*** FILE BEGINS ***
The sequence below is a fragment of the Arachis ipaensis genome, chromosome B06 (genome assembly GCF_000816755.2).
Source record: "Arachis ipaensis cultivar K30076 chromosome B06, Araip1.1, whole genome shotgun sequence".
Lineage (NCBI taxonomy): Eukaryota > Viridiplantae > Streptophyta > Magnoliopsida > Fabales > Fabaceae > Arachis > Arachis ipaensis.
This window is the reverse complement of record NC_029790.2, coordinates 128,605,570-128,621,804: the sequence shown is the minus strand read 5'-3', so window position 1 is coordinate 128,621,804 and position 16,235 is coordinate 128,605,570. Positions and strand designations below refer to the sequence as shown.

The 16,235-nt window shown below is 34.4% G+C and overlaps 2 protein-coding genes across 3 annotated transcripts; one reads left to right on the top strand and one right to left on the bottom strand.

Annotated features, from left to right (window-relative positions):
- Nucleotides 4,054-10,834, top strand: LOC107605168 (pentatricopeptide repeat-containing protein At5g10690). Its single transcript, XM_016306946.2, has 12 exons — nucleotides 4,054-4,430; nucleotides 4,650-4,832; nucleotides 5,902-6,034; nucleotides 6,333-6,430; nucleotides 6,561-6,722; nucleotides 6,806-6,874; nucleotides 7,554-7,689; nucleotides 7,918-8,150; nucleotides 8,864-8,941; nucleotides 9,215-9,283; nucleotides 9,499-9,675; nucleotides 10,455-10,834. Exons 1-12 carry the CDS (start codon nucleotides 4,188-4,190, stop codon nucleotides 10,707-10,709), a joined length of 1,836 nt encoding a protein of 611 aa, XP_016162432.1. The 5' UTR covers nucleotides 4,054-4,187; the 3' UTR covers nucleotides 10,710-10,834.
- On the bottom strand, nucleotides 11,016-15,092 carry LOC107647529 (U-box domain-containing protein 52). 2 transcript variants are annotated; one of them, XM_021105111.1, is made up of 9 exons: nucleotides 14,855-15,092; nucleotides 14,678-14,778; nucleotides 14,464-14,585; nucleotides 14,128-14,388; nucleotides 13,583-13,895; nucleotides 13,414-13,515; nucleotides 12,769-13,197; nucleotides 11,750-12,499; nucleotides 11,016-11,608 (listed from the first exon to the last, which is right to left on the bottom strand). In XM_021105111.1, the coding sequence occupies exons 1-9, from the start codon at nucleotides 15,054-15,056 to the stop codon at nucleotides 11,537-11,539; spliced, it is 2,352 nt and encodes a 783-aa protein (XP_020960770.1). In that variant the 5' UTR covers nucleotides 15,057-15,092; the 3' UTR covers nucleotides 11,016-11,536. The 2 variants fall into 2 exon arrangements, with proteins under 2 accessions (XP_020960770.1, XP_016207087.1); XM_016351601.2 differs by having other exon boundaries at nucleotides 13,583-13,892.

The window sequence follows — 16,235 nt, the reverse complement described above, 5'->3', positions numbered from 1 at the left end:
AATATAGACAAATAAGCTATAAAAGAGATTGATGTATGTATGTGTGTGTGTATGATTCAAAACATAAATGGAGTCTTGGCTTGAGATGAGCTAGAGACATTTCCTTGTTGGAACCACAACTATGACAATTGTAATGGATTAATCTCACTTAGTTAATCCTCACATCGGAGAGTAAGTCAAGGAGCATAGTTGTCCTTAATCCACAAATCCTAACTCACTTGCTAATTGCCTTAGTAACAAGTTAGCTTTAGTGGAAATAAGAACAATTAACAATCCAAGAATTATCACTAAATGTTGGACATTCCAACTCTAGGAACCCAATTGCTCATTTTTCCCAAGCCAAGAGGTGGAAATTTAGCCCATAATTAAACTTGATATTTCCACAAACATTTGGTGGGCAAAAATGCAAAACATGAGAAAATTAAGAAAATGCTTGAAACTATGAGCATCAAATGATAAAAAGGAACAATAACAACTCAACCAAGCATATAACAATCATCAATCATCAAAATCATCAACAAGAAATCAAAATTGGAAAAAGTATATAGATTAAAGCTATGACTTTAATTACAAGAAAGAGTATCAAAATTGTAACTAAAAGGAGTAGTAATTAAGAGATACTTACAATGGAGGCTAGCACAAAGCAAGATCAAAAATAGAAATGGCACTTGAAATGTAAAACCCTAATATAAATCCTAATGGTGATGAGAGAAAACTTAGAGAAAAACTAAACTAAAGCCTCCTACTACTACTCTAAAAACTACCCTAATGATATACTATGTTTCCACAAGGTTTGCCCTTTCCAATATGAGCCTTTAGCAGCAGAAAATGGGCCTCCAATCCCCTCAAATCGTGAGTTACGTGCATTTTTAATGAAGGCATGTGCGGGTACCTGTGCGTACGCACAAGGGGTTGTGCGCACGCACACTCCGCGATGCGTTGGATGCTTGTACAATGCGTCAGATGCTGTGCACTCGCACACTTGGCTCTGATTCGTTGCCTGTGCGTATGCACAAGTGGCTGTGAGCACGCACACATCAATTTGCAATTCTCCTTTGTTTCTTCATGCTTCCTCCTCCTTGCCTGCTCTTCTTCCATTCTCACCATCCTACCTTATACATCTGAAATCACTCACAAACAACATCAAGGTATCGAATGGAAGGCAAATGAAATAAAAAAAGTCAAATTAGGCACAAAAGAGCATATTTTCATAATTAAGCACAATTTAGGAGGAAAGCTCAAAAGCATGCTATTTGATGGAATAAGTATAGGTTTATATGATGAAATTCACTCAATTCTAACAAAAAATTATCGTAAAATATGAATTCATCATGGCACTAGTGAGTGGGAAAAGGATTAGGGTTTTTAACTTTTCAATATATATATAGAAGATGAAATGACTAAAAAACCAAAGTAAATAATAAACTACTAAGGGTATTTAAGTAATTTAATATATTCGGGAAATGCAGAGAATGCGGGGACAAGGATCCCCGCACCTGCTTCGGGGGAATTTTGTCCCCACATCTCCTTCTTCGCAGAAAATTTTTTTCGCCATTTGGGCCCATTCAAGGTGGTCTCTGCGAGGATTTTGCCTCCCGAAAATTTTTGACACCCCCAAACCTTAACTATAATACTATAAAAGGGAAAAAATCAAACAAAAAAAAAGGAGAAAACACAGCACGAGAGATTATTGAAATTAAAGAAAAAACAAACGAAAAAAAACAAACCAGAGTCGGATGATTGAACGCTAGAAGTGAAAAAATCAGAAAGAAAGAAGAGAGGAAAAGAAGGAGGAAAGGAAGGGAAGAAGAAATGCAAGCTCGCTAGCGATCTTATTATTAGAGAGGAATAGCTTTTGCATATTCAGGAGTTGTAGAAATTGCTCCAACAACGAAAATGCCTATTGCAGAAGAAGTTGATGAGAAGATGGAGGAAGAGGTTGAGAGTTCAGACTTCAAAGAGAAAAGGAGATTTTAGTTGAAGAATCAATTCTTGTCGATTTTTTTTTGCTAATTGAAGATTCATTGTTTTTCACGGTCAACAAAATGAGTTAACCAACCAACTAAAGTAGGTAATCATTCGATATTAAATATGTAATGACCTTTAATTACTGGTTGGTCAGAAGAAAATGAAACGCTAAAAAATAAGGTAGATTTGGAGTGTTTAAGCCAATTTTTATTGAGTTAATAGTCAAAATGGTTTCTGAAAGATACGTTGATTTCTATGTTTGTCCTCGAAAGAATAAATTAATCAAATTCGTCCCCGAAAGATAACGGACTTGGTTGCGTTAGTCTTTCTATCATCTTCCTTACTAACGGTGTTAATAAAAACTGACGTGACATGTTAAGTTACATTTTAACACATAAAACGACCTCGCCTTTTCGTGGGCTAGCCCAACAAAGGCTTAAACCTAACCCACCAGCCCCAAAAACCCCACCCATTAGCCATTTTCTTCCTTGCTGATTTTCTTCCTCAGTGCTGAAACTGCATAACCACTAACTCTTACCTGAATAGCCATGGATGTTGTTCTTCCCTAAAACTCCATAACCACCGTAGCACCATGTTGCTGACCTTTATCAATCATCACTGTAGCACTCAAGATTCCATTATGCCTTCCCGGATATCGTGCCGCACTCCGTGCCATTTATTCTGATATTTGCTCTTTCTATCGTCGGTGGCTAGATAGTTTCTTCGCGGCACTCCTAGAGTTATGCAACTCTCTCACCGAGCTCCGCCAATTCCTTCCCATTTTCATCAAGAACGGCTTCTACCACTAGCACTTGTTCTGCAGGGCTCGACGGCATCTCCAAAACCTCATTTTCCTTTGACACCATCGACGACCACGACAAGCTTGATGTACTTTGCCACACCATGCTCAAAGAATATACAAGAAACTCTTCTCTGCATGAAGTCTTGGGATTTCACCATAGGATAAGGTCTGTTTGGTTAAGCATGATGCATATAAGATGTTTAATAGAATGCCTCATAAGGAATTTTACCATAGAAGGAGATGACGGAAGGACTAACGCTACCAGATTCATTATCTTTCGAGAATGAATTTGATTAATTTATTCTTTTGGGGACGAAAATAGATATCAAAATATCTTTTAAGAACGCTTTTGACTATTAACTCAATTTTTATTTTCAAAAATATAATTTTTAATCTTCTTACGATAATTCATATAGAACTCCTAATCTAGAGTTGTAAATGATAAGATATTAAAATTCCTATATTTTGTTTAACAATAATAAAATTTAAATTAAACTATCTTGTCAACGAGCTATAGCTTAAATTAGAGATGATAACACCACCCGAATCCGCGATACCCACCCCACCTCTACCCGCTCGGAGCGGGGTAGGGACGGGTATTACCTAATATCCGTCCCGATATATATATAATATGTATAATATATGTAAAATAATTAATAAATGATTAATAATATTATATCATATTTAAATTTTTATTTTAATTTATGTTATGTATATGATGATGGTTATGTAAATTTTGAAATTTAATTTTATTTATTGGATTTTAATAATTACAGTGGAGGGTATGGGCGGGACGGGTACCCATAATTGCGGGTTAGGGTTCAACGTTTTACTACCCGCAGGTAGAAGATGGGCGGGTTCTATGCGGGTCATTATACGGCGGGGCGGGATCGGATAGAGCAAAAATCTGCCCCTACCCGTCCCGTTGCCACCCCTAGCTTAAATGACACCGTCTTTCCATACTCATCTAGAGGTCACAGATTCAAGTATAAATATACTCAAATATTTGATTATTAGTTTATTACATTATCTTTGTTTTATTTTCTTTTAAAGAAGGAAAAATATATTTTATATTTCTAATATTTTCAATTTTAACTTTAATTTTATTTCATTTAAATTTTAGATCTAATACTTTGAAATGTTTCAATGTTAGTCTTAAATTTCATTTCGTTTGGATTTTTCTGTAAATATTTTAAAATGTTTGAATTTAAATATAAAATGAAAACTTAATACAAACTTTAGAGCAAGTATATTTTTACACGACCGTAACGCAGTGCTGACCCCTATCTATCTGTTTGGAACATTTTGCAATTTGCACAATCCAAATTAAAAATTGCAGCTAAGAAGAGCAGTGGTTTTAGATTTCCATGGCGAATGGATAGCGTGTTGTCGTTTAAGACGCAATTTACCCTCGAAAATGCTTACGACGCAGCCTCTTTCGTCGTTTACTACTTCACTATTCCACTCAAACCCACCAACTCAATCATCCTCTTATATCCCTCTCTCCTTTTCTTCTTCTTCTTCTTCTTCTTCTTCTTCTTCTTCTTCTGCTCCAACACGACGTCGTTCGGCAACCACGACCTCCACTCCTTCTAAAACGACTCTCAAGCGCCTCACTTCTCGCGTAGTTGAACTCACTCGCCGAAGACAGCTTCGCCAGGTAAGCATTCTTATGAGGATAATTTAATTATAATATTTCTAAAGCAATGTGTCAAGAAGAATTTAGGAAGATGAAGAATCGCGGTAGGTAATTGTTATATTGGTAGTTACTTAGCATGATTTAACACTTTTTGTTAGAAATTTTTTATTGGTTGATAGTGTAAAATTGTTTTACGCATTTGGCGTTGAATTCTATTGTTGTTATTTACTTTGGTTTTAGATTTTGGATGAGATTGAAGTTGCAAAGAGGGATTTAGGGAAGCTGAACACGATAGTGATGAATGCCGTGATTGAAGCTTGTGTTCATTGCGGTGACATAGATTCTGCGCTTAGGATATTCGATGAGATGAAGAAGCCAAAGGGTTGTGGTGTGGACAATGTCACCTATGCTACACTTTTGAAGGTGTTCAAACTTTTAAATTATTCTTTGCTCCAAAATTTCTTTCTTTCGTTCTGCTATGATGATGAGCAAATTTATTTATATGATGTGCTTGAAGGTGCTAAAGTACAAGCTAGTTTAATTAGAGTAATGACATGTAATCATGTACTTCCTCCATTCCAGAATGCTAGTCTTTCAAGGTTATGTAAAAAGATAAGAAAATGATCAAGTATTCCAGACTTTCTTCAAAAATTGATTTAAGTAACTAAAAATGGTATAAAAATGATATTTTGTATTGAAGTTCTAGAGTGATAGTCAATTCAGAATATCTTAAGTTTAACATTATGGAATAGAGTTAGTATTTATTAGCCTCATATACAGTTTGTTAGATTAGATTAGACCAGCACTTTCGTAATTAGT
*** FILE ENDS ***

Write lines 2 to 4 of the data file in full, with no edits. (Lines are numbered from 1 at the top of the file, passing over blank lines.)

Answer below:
Source record: "Arachis ipaensis cultivar K30076 chromosome B06, Araip1.1, whole genome shotgun sequence".
Lineage (NCBI taxonomy): Eukaryota > Viridiplantae > Streptophyta > Magnoliopsida > Fabales > Fabaceae > Arachis > Arachis ipaensis.
This window is the reverse complement of record NC_029790.2, coordinates 128,605,570-128,621,804: the sequence shown is the minus strand read 5'-3', so window position 1 is coordinate 128,621,804 and position 16,235 is coordinate 128,605,570. Positions and strand designations below refer to the sequence as shown.